2. Methods

The present study applied the same methodology employed in the pre-vaccination population-based surveillance baseline [5]. All hospitalized patients who had a chest X-ray to confirm pneumonia were eligible. X-Rays were digitalized and interpreted by a reference pediatric radiologist according WHO criteria [6]. Ultrasound documented pleural effusions. Clinical/radiographic variables were recorded for patients aged 0 to 14 years. Vaccination certificate provided data on vaccination status of inpatients who had received PCV at 2, 4 and 12 months of age. Bacterial etiology was investigated in blood and/or in pleural fluid. This study was approved by the National Ethics Committee from the Ministry of Health.

3. Results

Parapneumonic effusion and empyema were the most frequent bacterial pneumonia complications among the hospitalized children during both surveillance periods (2001/04 and 2009/11). Table 1 shows the number of consolidated pneumonias and pleural effusions pre and post PCV implementation in patients under 5 years of age and in those aged 0 through 14 years. A progressive decrease of the rate for consolidated pneumonia was observed in the post vaccination period. Despite this reduction, a relative high proportion of pleural effusions persisted.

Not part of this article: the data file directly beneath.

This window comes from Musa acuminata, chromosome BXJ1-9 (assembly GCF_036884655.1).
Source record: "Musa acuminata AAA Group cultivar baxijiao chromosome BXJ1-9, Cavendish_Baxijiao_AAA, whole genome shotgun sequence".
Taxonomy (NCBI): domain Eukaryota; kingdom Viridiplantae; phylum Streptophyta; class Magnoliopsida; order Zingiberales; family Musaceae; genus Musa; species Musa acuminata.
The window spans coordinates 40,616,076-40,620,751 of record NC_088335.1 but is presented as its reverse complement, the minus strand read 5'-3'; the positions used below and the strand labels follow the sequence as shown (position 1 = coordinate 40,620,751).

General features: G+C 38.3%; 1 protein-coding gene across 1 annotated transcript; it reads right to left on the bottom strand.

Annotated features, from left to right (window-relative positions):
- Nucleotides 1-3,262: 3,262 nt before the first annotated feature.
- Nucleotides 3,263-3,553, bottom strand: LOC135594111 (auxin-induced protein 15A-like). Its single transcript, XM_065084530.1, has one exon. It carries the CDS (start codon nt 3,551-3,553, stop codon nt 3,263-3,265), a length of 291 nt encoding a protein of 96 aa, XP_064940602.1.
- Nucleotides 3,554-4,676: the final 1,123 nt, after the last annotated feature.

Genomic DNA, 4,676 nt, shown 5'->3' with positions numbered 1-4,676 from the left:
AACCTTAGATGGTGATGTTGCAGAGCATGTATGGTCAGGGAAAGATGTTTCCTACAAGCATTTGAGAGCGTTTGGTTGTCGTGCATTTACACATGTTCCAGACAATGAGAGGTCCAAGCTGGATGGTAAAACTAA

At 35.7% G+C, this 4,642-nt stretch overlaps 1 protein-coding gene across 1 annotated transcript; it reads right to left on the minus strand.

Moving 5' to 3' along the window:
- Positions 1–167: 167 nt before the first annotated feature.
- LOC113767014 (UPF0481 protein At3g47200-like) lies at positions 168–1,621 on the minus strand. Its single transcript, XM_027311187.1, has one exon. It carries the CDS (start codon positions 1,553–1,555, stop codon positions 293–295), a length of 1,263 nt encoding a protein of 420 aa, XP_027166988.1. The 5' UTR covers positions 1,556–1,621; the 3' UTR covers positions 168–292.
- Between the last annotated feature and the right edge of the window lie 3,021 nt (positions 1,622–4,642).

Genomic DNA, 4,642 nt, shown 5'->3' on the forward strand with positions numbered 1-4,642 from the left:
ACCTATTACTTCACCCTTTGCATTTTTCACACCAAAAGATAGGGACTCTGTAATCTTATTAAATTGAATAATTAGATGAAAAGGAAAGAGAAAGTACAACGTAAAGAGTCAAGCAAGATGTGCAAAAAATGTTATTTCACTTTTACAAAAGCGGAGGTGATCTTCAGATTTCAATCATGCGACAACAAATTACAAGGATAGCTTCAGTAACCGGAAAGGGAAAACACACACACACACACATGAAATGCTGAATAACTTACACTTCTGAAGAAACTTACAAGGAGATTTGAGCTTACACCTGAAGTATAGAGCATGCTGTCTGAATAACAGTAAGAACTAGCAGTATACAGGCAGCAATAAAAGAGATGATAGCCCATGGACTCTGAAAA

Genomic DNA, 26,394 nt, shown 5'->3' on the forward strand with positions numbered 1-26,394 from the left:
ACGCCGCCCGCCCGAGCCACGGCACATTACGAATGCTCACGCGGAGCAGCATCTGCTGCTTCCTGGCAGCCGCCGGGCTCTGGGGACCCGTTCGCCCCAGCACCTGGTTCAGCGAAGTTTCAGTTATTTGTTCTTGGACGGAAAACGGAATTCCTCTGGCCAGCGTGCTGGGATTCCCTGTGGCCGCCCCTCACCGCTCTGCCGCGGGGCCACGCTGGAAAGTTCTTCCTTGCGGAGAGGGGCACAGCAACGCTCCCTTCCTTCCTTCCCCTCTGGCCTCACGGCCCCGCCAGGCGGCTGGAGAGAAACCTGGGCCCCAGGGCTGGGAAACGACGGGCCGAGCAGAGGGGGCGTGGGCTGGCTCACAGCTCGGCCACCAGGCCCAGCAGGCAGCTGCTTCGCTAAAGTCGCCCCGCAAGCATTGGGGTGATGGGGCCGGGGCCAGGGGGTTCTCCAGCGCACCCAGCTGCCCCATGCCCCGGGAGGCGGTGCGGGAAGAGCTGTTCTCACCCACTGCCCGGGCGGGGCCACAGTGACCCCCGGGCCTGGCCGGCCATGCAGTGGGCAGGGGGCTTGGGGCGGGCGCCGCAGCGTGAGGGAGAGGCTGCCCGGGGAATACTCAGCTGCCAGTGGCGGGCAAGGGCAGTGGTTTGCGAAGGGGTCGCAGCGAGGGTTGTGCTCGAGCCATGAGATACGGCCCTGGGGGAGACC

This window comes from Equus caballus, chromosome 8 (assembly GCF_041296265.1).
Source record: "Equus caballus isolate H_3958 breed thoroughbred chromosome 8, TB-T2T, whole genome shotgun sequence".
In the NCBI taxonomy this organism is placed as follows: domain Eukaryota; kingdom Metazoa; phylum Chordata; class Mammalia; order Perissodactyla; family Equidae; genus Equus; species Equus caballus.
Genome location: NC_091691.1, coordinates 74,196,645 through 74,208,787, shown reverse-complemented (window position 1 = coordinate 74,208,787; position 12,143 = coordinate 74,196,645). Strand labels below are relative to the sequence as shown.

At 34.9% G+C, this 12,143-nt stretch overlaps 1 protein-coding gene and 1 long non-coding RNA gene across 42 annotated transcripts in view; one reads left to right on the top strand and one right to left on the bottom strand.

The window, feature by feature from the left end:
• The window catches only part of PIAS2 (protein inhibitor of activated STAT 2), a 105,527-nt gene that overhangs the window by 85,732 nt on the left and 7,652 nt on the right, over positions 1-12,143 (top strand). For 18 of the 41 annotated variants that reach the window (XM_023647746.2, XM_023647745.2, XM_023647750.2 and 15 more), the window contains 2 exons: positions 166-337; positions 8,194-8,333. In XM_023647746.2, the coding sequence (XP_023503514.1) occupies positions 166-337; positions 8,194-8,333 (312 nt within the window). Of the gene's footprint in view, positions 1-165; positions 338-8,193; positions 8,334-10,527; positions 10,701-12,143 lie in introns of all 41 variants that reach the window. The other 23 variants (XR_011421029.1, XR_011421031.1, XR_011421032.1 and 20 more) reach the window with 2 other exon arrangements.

Sixty two out of the 151 pleural effusions (41%) were empyemas that required drainage, while the rest of them had limited clinical relevance and were successfully managed with antibiotics. No decortication was needed for the empyema cases and only three patients required intensive care assistance. Average stay in hospital was 15 days for the empyemas and 6.1 days for the uncomplicated pleural effusions. No seasonal variation was associated with the occurrence of complicated pneumonias as cases were detected every month of the surveyed years.

The vaccination status of patients with complicated pneumonia varied. Out of 47 patients 0 to 14 years who were enrolled during 2011, 25 were non vaccinated (17 had no vaccine indication; 8 were unvaccinated). As to the remaining 22 patients, 9 of them were fully vaccinated with PCV7, 8 had received PCV13 primary doses and 2 the booster dose.

The etiology of the 2011 complicated pneumonias was poorly documented. S. pneumoniae etiology was recognized by antigen detection in the fluid of 3 empyemas, and by isolation from blood or pleural fluid of 5 patients. Also, a pleural fluid culture yielded one H. influenzae b. Only two of the isolates were available for typing, where serotypes 1 and 3 were identified.

4. Discussion